Slicing and Dicing the Bits: CPU Design the Old Fashioned Way

Slicing and Dicing the Bits: CPU Design the Old Fashioned Way

Writing for Hackaday can be somewhat hazardous. Sure, we don’t often have to hide from angry spies or corporate thugs. But we do often write about something and then want to buy it. Expensive? Hard to find? Not needed? Doesn’t really matter. My latest experience with this effect was due to a recent article I wrote about the AM2900 bitslice family of chips. Many vintage computers and video games have them inside, and, as I explained before, they are like a building block you use to build a CPU with the capabilities you need. I had read about these back in the 1970s but never had a chance to work with them.

As I was writing, I wondered if there was anything left for sale with these chips. Turns out you can still get the chips — most of them — pretty readily. But I also found an eBay listing for an AM2900 “learning and evaluation kit.” How many people would want such a thing? Apparently enough that I had to bid a fair bit of coin to take possession of it, but I did. The board looked like it was probably never used. It had the warranty card and all the paperwork. It looked in pristine condition. Powering it up, it seemed to work well.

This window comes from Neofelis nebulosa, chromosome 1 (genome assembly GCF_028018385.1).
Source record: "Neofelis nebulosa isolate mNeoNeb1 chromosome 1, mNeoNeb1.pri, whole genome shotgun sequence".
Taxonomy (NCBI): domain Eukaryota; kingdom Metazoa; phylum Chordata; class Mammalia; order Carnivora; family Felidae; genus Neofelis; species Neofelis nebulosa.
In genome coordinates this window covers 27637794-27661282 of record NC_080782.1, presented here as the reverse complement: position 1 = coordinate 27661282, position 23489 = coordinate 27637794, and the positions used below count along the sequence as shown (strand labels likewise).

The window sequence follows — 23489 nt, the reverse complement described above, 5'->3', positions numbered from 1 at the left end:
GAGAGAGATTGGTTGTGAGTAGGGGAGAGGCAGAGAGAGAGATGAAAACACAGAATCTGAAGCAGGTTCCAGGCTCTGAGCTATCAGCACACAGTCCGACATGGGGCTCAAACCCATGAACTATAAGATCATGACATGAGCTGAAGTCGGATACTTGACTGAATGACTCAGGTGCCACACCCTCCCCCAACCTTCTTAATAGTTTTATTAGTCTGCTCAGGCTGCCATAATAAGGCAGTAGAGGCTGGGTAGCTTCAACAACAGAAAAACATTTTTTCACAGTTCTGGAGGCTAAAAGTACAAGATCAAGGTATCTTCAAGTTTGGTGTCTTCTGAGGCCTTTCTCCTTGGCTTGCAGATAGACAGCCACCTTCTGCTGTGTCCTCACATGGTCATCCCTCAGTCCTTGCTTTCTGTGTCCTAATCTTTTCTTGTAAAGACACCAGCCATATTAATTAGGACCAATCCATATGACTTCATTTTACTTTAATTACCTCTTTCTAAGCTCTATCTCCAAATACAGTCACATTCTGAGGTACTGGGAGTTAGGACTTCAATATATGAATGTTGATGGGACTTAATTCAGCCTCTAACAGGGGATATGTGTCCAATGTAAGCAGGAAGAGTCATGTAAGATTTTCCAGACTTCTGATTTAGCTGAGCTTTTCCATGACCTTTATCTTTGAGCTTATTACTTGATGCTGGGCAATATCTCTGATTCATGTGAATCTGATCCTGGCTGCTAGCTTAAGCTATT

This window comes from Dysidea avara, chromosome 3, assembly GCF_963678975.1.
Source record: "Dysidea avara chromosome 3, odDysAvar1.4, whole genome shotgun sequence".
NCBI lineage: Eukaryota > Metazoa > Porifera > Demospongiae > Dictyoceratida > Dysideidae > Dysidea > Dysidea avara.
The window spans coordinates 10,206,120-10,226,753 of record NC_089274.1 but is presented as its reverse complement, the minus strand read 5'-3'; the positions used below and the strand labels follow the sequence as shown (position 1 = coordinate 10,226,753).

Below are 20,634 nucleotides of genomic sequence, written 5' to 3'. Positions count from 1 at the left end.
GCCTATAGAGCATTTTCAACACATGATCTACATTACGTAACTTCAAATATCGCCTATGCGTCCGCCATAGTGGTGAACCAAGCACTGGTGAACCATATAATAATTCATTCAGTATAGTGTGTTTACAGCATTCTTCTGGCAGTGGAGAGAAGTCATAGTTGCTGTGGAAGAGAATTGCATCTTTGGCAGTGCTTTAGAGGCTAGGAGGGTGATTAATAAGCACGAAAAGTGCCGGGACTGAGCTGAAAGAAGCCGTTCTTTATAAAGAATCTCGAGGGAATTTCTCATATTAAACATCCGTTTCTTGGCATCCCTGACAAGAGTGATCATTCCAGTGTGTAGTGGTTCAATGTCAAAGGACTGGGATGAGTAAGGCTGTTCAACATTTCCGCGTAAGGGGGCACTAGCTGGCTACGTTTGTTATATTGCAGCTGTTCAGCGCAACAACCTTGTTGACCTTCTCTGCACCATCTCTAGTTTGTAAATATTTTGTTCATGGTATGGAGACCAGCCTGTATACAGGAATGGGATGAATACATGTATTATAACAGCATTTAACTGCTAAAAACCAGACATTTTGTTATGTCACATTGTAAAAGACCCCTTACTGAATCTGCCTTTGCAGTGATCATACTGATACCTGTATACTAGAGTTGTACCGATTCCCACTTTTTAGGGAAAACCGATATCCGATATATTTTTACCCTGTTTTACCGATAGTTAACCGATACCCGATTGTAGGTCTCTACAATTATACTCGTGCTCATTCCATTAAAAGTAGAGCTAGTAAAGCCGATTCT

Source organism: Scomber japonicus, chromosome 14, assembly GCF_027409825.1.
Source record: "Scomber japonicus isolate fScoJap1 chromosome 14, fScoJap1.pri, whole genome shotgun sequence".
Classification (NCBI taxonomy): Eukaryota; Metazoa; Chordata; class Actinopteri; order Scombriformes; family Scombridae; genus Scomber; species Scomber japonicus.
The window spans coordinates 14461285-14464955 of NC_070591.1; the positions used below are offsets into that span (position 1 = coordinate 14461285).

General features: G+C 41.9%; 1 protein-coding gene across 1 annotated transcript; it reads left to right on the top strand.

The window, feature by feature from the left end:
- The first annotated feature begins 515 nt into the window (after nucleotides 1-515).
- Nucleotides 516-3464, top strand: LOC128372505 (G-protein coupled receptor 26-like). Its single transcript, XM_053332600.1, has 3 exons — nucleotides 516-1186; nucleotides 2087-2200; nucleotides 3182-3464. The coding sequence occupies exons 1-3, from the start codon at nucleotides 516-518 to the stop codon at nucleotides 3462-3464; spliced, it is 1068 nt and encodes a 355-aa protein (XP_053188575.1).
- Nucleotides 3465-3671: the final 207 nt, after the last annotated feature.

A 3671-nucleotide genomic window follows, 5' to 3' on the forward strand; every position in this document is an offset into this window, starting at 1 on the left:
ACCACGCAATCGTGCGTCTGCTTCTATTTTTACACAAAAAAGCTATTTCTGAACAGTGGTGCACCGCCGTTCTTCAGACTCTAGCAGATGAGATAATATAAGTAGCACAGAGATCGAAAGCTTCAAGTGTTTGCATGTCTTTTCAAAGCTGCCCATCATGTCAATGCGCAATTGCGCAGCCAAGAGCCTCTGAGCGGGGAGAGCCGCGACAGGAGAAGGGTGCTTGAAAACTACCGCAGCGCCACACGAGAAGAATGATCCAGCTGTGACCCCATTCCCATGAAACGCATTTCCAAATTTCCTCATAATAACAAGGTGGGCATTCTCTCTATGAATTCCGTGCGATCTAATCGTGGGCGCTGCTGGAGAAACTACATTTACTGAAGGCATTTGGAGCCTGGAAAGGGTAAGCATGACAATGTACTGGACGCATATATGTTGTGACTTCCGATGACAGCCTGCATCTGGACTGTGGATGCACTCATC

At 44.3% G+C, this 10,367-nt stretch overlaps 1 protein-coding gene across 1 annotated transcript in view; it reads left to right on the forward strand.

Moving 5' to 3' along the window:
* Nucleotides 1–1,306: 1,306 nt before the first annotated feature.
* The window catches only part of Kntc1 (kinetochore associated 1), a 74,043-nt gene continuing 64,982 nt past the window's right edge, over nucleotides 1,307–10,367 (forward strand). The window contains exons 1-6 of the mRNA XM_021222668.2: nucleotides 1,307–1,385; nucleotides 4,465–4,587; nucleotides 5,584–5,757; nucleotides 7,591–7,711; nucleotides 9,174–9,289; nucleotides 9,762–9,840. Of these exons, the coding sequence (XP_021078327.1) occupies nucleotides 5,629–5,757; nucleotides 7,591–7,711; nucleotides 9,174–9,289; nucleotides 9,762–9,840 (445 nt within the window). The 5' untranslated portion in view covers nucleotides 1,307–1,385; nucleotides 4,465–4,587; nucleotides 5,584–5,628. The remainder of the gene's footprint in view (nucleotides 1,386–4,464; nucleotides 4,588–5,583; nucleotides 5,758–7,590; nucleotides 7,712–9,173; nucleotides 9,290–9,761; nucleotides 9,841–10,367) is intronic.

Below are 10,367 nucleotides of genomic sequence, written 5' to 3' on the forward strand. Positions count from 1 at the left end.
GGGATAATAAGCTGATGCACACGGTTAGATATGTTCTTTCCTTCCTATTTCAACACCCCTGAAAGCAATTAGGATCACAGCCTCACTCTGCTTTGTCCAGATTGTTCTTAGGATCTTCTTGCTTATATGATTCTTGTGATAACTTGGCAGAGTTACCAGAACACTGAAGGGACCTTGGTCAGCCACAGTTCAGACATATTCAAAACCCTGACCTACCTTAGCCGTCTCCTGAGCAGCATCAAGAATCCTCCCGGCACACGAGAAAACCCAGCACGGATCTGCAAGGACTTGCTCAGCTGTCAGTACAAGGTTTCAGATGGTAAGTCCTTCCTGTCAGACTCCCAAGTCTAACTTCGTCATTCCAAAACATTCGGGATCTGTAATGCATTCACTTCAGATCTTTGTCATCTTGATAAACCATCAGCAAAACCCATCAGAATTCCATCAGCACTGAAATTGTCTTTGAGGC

What Is It?

The board hardly looks at least 40  years old.

The board is a bit larger than a letter-sized sheet of paper. Along the top, there are three banks of four LEDs. The bottom edge has three banks of switches. One bank has three switches, and the other two each have four switches. Two more switches control the board’s operation, and two momentary pushbutton swit ..

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